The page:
Injuries following trauma can result in severe, acute pain to the individual. Trauma patients will often experience more than one type of pain in the days and months following a severe injury. The pain may be either short-term or chronic in nature.
Several models have been proposed over the years to help us better understand pain. Each is useful in certain situations. The most common model used by doctors, and the easiest to understand is the medical (physical or biological) model of pain. The medical model focuses totally on the physical injury (or disease) as the only source causing pain and primarily emphasizes traditional medicine techniques and pain medications to diagnose and treat pain. This model is the main method used for understanding and treating short-term pain, the type of pain that is most likely a result of acute traumatic injuries.
One of the earliest medical models, or theories, to explain pain was proposed by the French philosopher Descartes in the year 1664. He described pain as simply a biological phenomenon. Something that causes local tissue damage, such as heat, a sharp cut, or a blow to a body region causes special sensory nerves to recognize the tissue damage and send a signal directly to the brain. The brain immediately detects this signal as pain. The larger the tissue damage, the bigger the signal; and, presumably as the signal increases, the amount of pain detected by the brain will also proportionately increase. We now know that pain is not that simple. Even acute pain can be of several types, and can be perceived at very different levels of severity by different individuals. The pain caused by acute injury is generally explained by the physiology and interaction of the peripheral and the central nervous system. This is explained in greater detail below under the Physiology section.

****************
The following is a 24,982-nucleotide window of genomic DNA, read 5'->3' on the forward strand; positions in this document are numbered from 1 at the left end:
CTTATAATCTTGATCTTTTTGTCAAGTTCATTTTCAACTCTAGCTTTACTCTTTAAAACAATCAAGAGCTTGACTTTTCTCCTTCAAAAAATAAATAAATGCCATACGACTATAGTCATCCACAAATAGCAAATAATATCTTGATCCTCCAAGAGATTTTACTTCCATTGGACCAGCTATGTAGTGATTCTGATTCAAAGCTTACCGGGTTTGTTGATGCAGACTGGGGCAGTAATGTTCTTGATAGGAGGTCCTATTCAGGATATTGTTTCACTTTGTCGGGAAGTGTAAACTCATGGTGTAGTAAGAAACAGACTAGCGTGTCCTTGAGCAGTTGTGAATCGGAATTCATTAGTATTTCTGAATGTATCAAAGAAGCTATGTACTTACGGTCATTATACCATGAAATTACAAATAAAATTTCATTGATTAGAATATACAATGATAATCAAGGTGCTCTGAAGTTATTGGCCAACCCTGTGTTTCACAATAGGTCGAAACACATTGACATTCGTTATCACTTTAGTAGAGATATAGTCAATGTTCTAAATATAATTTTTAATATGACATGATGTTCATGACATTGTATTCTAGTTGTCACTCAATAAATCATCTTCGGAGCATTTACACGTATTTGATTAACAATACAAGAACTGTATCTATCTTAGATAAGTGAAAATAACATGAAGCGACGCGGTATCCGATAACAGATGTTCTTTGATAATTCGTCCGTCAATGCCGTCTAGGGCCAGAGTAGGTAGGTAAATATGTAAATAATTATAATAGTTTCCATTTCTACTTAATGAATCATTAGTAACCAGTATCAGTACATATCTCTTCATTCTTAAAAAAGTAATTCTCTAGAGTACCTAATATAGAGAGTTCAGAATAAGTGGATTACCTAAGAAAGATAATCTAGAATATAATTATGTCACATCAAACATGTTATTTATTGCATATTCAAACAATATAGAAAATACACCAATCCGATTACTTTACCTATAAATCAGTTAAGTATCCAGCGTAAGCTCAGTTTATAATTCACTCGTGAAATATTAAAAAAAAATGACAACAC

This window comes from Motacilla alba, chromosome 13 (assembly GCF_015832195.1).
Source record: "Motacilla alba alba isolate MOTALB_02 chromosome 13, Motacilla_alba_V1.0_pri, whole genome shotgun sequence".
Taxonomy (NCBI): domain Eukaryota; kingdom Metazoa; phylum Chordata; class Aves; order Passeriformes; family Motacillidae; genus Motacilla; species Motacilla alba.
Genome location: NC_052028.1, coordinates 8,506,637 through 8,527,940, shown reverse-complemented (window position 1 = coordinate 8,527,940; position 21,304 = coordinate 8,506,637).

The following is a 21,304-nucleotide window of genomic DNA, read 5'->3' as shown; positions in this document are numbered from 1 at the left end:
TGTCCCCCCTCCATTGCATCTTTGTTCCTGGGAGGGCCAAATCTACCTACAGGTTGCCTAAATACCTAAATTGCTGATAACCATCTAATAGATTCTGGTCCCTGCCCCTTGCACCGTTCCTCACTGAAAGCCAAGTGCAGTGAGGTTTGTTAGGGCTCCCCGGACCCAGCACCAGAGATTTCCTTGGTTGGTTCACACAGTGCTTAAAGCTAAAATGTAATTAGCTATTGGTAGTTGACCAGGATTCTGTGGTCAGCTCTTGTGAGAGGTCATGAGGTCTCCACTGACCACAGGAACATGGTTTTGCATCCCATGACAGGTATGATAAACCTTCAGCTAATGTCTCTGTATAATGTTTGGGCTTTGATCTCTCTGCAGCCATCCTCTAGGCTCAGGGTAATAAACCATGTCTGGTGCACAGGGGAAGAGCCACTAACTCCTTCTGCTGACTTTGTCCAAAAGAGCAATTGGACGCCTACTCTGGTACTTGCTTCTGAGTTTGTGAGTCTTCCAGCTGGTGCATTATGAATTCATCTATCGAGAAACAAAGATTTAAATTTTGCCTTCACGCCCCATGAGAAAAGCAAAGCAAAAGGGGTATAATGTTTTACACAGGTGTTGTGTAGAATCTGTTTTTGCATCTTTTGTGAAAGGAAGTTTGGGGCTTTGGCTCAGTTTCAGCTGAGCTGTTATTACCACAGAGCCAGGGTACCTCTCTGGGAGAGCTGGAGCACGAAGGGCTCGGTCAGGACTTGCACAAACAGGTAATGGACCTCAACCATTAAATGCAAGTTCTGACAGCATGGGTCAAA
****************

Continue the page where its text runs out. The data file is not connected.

The biopsychosocial model is another theory that may be useful in understanding and treating pain, particularly chronic pain. This model is more a philosophy, first proposed by George Engel in 1977, to help patients and doctors understand that illness and injury, and their associated symptoms, are affected by multiple levels of organization. In other words, pain is not simply a physical or biological phenomenon. Pain is closely associated with the individual's social background and psychological makeup. In chronic pain syndromes, fear of worsening the chronic pain can lead to inactivity, decreased social interactions, avoiding work, and reducing the usual recreational activities. This behavior in turn can lead to anxiety and depression, which can actually make the chronic pain more intense. The biopsychosocial model focuses on the way a person’s biology (medical condition), psychology, and social environment are all related to the pain experience. To really understand and treat chronic pain it is important to examine all three of these areas.